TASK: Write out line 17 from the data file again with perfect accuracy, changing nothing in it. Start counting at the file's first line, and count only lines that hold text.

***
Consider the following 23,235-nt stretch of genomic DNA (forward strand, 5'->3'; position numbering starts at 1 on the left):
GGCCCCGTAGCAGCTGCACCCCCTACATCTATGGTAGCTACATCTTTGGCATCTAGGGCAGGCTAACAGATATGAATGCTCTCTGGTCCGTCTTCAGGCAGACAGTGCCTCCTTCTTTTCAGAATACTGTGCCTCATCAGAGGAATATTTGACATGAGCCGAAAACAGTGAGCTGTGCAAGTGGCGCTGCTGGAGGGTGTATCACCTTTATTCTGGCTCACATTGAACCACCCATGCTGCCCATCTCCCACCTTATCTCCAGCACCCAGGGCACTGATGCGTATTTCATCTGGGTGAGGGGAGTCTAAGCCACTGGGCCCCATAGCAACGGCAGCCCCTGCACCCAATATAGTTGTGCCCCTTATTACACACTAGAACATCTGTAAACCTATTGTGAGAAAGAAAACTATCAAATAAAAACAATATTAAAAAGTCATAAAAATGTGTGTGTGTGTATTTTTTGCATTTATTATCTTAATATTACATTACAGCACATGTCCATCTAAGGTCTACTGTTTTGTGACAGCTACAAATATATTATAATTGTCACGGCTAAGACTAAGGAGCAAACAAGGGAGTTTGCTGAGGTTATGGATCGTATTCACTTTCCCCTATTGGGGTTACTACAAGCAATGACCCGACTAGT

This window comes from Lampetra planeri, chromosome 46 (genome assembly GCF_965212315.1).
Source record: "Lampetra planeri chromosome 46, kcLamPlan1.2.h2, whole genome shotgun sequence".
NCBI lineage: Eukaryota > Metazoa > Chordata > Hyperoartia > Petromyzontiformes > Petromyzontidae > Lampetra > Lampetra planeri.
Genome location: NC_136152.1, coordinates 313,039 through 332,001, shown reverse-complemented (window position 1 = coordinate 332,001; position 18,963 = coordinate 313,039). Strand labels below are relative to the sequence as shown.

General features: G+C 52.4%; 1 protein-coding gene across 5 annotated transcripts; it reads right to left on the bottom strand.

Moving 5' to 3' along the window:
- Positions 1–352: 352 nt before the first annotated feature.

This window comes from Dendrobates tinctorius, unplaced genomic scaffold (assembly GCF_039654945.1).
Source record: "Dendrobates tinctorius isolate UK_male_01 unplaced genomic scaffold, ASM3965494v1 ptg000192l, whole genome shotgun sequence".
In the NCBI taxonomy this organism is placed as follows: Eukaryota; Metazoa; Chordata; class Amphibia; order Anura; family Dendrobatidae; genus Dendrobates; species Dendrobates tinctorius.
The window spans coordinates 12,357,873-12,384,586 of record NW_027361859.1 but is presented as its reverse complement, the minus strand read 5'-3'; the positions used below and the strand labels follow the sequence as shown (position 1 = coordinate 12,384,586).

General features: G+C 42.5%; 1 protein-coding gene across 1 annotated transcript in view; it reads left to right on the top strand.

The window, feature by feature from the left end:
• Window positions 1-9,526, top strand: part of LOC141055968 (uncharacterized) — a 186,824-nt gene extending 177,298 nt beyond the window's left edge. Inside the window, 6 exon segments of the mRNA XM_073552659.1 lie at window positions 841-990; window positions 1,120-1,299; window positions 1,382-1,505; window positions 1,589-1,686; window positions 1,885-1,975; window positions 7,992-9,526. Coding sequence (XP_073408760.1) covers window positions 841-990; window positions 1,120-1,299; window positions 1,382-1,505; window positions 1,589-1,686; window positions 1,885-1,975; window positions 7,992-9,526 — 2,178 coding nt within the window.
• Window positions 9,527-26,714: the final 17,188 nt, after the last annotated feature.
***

• Window positions 9,527-26,714: the final 17,188 nt, after the last annotated feature.